Psoriasis severity is linked to an increased comorbid presence of kidney, liver, and pancreatic diseases. In the study published in JAMA Dermatology, the researchers uncovered that psoriasis severity – measured by the percentage of the affected body surface – is strongly associated with a higher risk of comorbidities, including those that affect the lungs, liver, kidney, heart, and pancreas.
The researchers surveyed general practitioners caring for psoriasis patients. They found significant correlations between psoriasis severity and other conditions like COPD, diabetes, mild liver disease, myocardial infarction and peripheral vascular disease, peptic ulcer disease, renal disease, and other rheumatologic diseases.
Study author Joel M. Gelfand said, “As we identify additional diseases linked to psoriasis, patients and physicians need to be aware of the increased odds of serious comorbid illnesses, which is especially important in severe cases. The complications from diabetes and links to COPD, kidney disease, and peptic ulcers we identified suggest new areas for research, while for the first time, demonstrating how increasing body surface area affected by psoriasis is directly associated with increasing risk of atherosclerotic disease.”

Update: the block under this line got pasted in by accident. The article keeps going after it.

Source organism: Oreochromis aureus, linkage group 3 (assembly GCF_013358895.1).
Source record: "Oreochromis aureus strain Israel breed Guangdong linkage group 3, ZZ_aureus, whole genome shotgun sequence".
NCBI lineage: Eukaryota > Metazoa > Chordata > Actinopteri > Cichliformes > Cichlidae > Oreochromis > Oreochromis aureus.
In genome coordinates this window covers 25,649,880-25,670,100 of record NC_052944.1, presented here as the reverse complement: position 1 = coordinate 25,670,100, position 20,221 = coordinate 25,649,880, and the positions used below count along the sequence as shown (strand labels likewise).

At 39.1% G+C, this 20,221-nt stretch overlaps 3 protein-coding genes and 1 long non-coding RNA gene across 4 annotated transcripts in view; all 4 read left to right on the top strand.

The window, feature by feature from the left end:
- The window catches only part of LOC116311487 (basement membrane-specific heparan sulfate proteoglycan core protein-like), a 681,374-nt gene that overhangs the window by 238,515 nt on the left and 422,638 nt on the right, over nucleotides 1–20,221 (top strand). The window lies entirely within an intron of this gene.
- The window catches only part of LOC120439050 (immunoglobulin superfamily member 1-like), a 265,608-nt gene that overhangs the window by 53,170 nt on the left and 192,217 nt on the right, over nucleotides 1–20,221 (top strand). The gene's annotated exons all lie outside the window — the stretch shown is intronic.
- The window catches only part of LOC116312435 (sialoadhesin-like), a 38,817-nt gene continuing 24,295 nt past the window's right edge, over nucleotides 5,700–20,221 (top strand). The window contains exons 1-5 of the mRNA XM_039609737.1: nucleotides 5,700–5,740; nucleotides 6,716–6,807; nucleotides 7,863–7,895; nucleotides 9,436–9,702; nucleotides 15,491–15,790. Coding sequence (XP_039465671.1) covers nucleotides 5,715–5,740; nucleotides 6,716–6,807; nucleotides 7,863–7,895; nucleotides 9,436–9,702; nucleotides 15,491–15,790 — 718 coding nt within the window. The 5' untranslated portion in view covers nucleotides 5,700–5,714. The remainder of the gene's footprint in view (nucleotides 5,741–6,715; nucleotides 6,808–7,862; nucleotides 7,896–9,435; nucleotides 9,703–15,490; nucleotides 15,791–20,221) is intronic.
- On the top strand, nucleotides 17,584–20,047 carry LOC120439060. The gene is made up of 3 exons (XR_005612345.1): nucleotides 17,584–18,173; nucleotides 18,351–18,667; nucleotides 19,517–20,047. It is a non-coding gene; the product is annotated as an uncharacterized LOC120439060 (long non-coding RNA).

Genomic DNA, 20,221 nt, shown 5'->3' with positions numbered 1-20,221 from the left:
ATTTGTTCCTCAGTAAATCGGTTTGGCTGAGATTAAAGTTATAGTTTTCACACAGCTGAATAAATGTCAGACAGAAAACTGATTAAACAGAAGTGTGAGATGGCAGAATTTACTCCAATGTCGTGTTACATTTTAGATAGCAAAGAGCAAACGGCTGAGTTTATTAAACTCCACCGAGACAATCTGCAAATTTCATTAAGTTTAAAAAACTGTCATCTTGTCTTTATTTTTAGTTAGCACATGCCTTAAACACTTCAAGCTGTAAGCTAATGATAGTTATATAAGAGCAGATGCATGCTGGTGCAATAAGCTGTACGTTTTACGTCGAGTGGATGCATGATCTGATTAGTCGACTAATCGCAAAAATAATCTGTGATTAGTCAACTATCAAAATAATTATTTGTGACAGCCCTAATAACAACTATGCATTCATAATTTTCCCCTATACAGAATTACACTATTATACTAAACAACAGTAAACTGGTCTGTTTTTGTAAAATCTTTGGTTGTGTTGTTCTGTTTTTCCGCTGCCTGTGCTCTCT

Although psoriasis primarily affects the skin, the correlation may be due to the fact that it is associated with widespread inflammation within the body, which can contribute to other health conditions. Furthermore, many of these diseases share a common pathway – TH-1 – which is known to promote inflammation and insulin resistance.
Psoriasis and comorbid diseases
Nearly 30 percent of psoriasis patients will develop psoriatic arthritis, which puts them at a greater risk for cardiovascular disease, depression, and other health conditions. These include:
- Cancer – lymphoma and melanoma
- Cardiovascular disease – patients with severe psoriasis have a 58 percent higher risk of developing cardiovascular disease and 43 percent more likely to suffer stroke
- Crohn’s disease – in women with psoriasis, roughly 10 percent will also develop an inflammatory bowel disease like Crohn’s disease, as patients with either condition share common genetic mutations
- Depression – psoriasis patients are at a higher risk for depression, while treating psoriasis may lower their risk
- Diabetes – psoriasis contributes to inflammation and insulin resistance, which can cause diabetes
- Metabolic syndrome – a study of a national sample of 6,500 psoriasis patients found that 40 percent of them had metabolic syndrome, compared to 23 percent in the general public. Metabolic syndrome includes heart disease, obesity, and high blood pressure
- Obesity – studies have shown psoriasis patients are more likely to be obese
- Osteoporosis – a small study found that 60 percent of psoriasis patients had osteopenia, which is an early sign of future osteoporosis, while 18 percent already had osteoporosis
- Uveitis –seven percent of psoriasis patients will develop this inflammatory eye disease
- Liver disease – patients with psoriatic arthritis are at a higher risk for non-alcoholic fatty liver disease (NAFLD)
Knowing your risk factors for these comorbid conditions can prompt you to take the necessary steps towards risk reduction by partaking in a healthy lifestyle and properly managing your psoriasis.